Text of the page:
On Tuesday, easyJet announced that it had reached an agreement with Airbus for deferral of deliveries. The struggling low-cost carrier will, as previously decided, not take any planes at all in 2021. Furthermore, it is now decided that 22 of the jets on order will arrive up to five years behind the intended schedule – and at a higher price.
Recently reporting the first-ever loss in its 25-year history, UK low-cost carrier easyJet has now agreed with planemaker Airbus to defer additional aircraft deliveries. The airline said Tuesday that 22 of the aircraft meant to be delivered from 2022 to 2024 would only arrive with the fleet from 2027 to 2028.
Deferred deliveries equal higher price
While this arrangement will save easyJet much-needed cash in the short-term, in the long run, it will end up costing the carrier more. The airline confirmed to Reuters that under the terms of its 2013 agreement with Airbus, the future aggregate cash price would increase for the aircraft subject to deferral.
The arrangement also includes the move of 15 delivery dates in the period of 2022 to 2024. While no exact details have been provided, these will shift to better “match forecast seasonal requirements.”
Altogether, the changes combined with previous agreements mean that easyJet will take zero deliveries next year. However, after that, it will take seven in 2022, eight in 2023, and back to a more substantial 18 in 2024.
Option deadline gets a one-year extension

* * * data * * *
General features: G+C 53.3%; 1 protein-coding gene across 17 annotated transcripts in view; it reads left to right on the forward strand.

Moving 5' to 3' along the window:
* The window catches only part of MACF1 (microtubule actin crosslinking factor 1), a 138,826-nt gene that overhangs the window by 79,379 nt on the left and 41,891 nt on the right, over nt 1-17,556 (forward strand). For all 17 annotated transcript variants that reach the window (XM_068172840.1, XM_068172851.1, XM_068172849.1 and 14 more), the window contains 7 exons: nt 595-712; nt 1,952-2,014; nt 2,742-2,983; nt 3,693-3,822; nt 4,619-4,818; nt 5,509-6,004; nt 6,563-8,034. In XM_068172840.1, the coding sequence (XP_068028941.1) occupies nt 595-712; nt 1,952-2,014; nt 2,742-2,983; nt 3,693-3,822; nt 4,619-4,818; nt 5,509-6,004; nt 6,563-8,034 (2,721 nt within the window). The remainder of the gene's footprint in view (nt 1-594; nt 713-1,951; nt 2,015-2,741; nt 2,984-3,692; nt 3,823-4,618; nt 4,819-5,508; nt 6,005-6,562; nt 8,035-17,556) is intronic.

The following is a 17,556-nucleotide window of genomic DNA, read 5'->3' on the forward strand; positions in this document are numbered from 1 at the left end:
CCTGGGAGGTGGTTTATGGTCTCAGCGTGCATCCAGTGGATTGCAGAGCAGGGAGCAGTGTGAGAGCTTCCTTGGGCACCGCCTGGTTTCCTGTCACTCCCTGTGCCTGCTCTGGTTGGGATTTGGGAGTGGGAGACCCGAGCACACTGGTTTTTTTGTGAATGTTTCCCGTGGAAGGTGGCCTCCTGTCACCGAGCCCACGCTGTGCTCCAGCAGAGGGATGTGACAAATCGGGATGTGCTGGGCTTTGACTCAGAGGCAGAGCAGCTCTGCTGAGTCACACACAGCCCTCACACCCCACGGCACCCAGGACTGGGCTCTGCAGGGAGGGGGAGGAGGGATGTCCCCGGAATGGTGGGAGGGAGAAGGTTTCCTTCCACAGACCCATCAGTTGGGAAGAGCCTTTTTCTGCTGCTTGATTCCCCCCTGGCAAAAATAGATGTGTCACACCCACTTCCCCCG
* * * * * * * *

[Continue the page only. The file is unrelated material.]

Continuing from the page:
The option not to take seven of the planes scheduled for delivery between 2022 and 2026 has been transferred to aircraft scheduled between 2025 and 2026. The deadline for the option initially set for December 31st, 2020, will be extended by one year.
“In this period of uncertainty, this flexibility is even more valuable, as it will enable us to quickly flex our fleet size in response to customer demand,” easyJet CEO Johan Lundgren told Reuters.
Simple Flying has reached out to easyJet for direct comment on the arrangement but was yet to receive a response at the time of publication.
An order the source of much conflict
This is not the first deferral agreement between the two parties. easyJet was meant to take delivery of ten A320neos this year, along with another 12 in 2021 and an additional two in 2022. A deal to push back those deliveries by a full five years was reached in June.
These aircraft are all part of easyJet’s 107 strong Airbus order from 2013. The deal, from which easyJet has already received 45 jets, has been the source of much contention among the budget carrier’s leadership.
The airline’s founder, Sir Stelios Haji-Ioannou, has repeatedly attempted to have the order canceled. This has led to a whole array of knock-off effects in the upper echelons of easyJet management. The most dramatic was perhaps when its founder unsuccessfully sought to oust the airline’s CEO back in May.
What do you think of easyJet’s new delivery time-table? Is it reasonable given forecasted demand over the following years? Let us know your take on it in the comments.